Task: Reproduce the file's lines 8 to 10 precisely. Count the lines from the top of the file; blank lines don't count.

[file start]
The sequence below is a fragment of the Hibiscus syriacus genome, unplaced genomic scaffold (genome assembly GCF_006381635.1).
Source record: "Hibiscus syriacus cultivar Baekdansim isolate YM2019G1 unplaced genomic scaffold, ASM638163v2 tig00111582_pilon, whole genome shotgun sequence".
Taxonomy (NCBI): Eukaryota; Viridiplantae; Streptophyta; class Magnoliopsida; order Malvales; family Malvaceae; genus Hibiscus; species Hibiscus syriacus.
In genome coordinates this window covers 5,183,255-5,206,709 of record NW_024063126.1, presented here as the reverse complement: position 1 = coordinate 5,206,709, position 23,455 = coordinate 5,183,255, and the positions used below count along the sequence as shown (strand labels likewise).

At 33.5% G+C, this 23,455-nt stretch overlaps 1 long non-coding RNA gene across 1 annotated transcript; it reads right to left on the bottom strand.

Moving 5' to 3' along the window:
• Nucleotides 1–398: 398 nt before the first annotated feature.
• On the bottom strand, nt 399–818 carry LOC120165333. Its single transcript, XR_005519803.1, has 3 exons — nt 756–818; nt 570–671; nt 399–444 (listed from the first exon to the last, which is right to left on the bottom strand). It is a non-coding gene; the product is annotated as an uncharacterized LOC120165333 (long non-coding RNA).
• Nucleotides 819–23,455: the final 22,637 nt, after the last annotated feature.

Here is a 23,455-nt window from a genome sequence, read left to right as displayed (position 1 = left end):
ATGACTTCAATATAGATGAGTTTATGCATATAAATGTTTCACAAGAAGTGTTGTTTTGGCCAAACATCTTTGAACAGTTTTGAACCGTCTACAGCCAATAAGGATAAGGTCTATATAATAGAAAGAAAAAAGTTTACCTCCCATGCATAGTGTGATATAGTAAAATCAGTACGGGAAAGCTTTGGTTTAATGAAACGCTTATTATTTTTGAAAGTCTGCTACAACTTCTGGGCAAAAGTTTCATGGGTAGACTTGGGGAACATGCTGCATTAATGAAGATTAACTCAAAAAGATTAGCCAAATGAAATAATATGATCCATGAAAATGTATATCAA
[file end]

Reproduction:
• On the bottom strand, nt 399–818 carry LOC120165333. Its single transcript, XR_005519803.1, has 3 exons — nt 756–818; nt 570–671; nt 399–444 (listed from the first exon to the last, which is right to left on the bottom strand). It is a non-coding gene; the product is annotated as an uncharacterized LOC120165333 (long non-coding RNA).
• Nucleotides 819–23,455: the final 22,637 nt, after the last annotated feature.

Here is a 23,455-nt window from a genome sequence, read left to right as displayed (position 1 = left end):